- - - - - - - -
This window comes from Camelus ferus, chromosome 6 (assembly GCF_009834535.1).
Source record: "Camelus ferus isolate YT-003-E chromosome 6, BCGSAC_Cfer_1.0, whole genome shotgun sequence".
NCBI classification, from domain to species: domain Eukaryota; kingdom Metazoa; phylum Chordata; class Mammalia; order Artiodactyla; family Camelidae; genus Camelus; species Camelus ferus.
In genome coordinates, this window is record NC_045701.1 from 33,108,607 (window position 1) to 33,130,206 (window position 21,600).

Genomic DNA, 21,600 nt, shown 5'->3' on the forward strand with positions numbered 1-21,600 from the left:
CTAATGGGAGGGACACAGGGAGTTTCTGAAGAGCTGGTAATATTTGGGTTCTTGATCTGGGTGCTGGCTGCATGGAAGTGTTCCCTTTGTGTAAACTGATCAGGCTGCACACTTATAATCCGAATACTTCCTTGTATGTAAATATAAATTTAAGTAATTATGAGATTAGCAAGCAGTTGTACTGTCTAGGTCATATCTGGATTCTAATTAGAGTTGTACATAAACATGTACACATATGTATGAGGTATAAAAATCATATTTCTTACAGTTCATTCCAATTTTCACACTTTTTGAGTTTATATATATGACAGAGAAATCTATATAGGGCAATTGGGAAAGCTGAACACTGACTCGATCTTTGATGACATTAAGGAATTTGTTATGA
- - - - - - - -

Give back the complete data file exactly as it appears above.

This window comes from Camelus ferus, chromosome 6 (assembly GCF_009834535.1).
Source record: "Camelus ferus isolate YT-003-E chromosome 6, BCGSAC_Cfer_1.0, whole genome shotgun sequence".
NCBI classification, from domain to species: domain Eukaryota; kingdom Metazoa; phylum Chordata; class Mammalia; order Artiodactyla; family Camelidae; genus Camelus; species Camelus ferus.
In genome coordinates, this window is record NC_045701.1 from 33,108,607 (window position 1) to 33,130,206 (window position 21,600).

Genomic DNA, 21,600 nt, shown 5'->3' on the forward strand with positions numbered 1-21,600 from the left:
CTAATGGGAGGGACACAGGGAGTTTCTGAAGAGCTGGTAATATTTGGGTTCTTGATCTGGGTGCTGGCTGCATGGAAGTGTTCCCTTTGTGTAAACTGATCAGGCTGCACACTTATAATCCGAATACTTCCTTGTATGTAAATATAAATTTAAGTAATTATGAGATTAGCAAGCAGTTGTACTGTCTAGGTCATATCTGGATTCTAATTAGAGTTGTACATAAACATGTACACATATGTATGAGGTATAAAAATCATATTTCTTACAGTTCATTCCAATTTTCACACTTTTTGAGTTTATATATATGACAGAGAAATCTATATAGGGCAATTGGGAAAGCTGAACACTGACTCGATCTTTGATGACATTAAGGAATTTGTTATGA